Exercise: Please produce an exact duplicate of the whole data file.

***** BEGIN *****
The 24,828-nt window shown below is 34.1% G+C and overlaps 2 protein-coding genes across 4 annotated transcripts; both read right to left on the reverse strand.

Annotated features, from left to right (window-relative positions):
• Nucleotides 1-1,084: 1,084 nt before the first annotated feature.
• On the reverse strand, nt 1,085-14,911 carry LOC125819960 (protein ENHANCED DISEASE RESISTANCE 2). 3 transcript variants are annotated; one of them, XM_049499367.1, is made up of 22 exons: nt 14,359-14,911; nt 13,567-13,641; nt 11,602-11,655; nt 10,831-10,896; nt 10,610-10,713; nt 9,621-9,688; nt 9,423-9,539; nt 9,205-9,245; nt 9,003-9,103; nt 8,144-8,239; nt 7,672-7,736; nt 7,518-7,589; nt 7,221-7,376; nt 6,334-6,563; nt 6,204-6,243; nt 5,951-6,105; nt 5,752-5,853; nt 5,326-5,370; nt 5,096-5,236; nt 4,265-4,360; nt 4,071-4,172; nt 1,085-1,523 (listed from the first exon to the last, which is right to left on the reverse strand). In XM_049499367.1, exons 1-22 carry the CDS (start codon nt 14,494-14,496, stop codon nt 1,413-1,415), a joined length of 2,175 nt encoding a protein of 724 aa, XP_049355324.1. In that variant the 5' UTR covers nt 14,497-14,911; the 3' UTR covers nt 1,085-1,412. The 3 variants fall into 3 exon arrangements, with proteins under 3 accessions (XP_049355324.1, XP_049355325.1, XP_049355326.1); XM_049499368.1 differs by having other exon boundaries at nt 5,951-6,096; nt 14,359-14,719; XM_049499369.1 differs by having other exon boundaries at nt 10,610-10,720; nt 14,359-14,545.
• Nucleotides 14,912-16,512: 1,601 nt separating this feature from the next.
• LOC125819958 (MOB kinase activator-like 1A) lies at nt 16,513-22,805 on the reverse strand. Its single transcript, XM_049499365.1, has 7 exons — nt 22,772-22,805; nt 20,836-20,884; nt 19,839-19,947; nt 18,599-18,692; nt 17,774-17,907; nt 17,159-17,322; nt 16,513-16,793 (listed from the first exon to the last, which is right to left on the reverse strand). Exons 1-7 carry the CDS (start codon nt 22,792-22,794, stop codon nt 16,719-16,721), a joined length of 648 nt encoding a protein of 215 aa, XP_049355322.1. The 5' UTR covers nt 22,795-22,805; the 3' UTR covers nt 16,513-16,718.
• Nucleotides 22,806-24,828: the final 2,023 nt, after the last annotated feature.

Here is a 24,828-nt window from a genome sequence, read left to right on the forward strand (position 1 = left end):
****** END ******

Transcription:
The 24,828-nt window shown below is 34.1% G+C and overlaps 2 protein-coding genes across 4 annotated transcripts; both read right to left on the reverse strand.

Annotated features, from left to right (window-relative positions):
• Nucleotides 1-1,084: 1,084 nt before the first annotated feature.
• On the reverse strand, nt 1,085-14,911 carry LOC125819960 (protein ENHANCED DISEASE RESISTANCE 2). 3 transcript variants are annotated; one of them, XM_049499367.1, is made up of 22 exons: nt 14,359-14,911; nt 13,567-13,641; nt 11,602-11,655; nt 10,831-10,896; nt 10,610-10,713; nt 9,621-9,688; nt 9,423-9,539; nt 9,205-9,245; nt 9,003-9,103; nt 8,144-8,239; nt 7,672-7,736; nt 7,518-7,589; nt 7,221-7,376; nt 6,334-6,563; nt 6,204-6,243; nt 5,951-6,105; nt 5,752-5,853; nt 5,326-5,370; nt 5,096-5,236; nt 4,265-4,360; nt 4,071-4,172; nt 1,085-1,523 (listed from the first exon to the last, which is right to left on the reverse strand). In XM_049499367.1, exons 1-22 carry the CDS (start codon nt 14,494-14,496, stop codon nt 1,413-1,415), a joined length of 2,175 nt encoding a protein of 724 aa, XP_049355324.1. In that variant the 5' UTR covers nt 14,497-14,911; the 3' UTR covers nt 1,085-1,412. The 3 variants fall into 3 exon arrangements, with proteins under 3 accessions (XP_049355324.1, XP_049355325.1, XP_049355326.1); XM_049499368.1 differs by having other exon boundaries at nt 5,951-6,096; nt 14,359-14,719; XM_049499369.1 differs by having other exon boundaries at nt 10,610-10,720; nt 14,359-14,545.
• Nucleotides 14,912-16,512: 1,601 nt separating this feature from the next.
• LOC125819958 (MOB kinase activator-like 1A) lies at nt 16,513-22,805 on the reverse strand. Its single transcript, XM_049499365.1, has 7 exons — nt 22,772-22,805; nt 20,836-20,884; nt 19,839-19,947; nt 18,599-18,692; nt 17,774-17,907; nt 17,159-17,322; nt 16,513-16,793 (listed from the first exon to the last, which is right to left on the reverse strand). Exons 1-7 carry the CDS (start codon nt 22,792-22,794, stop codon nt 16,719-16,721), a joined length of 648 nt encoding a protein of 215 aa, XP_049355322.1. The 5' UTR covers nt 22,795-22,805; the 3' UTR covers nt 16,513-16,718.
• Nucleotides 22,806-24,828: the final 2,023 nt, after the last annotated feature.

Here is a 24,828-nt window from a genome sequence, read left to right on the forward strand (position 1 = left end):